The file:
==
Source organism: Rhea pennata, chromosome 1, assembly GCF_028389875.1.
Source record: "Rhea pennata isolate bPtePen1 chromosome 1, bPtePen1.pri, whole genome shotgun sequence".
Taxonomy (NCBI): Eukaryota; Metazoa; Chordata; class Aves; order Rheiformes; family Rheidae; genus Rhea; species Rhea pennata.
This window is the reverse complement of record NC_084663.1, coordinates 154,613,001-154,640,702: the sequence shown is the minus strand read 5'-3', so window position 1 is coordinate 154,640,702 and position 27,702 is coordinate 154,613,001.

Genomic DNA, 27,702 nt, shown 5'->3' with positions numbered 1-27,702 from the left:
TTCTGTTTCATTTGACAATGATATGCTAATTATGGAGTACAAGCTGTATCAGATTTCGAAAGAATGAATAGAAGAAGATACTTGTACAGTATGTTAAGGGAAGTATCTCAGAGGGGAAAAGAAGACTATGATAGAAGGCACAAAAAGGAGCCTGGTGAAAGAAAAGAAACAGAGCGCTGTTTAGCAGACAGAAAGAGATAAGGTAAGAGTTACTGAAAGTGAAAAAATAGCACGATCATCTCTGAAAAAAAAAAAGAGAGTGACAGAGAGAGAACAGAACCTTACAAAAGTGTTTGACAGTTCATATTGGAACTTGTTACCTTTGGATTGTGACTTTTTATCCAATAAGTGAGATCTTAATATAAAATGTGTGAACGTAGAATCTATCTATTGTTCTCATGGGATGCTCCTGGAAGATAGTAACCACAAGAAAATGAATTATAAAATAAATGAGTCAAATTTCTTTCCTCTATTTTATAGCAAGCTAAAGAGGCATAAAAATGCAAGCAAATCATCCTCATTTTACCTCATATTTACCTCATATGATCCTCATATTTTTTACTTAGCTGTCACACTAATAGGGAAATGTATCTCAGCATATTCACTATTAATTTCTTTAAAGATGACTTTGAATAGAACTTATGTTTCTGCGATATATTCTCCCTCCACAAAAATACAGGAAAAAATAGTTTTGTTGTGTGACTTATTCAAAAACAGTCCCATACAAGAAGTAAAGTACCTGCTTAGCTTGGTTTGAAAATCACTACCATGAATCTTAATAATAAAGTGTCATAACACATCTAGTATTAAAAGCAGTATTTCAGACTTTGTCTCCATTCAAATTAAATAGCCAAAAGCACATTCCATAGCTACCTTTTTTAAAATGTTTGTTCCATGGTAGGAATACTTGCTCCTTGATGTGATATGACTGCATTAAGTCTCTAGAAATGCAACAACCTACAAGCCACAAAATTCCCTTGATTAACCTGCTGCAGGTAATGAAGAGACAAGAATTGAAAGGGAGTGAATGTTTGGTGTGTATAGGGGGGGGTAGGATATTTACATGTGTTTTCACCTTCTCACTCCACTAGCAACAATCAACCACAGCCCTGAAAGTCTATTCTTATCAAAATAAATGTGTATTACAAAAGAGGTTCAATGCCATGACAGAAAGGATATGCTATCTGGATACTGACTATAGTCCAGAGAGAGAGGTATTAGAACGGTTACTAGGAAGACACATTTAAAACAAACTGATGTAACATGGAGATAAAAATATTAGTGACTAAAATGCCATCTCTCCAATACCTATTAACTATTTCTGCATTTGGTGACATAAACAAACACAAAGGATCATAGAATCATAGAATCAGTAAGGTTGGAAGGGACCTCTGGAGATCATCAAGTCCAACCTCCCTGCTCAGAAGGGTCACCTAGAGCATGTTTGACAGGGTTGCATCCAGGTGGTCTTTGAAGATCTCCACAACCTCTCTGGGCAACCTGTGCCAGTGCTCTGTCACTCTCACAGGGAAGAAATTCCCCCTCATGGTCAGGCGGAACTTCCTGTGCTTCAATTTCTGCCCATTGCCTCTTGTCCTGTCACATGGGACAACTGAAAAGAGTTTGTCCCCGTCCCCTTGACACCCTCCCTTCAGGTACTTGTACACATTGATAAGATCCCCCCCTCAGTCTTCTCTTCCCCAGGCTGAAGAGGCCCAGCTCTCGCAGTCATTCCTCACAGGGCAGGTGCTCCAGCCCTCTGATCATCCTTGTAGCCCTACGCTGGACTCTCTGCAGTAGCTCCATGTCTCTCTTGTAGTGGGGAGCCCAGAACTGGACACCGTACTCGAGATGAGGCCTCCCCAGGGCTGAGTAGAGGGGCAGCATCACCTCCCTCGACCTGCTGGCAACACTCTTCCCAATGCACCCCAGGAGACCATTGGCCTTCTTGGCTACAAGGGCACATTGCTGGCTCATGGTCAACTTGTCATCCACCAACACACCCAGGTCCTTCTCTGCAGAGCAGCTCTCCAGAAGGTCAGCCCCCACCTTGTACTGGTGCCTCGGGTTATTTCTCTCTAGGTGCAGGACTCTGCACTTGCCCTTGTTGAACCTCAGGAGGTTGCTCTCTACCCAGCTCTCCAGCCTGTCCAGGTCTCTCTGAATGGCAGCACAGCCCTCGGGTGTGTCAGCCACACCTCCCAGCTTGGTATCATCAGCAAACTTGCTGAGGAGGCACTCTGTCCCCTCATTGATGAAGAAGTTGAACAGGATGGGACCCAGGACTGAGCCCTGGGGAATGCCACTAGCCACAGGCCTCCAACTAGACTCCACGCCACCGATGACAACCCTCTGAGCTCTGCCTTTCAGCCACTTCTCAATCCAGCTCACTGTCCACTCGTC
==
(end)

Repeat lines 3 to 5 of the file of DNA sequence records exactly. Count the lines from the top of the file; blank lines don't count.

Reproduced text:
Taxonomy (NCBI): Eukaryota; Metazoa; Chordata; class Aves; order Rheiformes; family Rheidae; genus Rhea; species Rhea pennata.
This window is the reverse complement of record NC_084663.1, coordinates 154,613,001-154,640,702: the sequence shown is the minus strand read 5'-3', so window position 1 is coordinate 154,640,702 and position 27,702 is coordinate 154,613,001.

Genomic DNA, 27,702 nt, shown 5'->3' with positions numbered 1-27,702 from the left: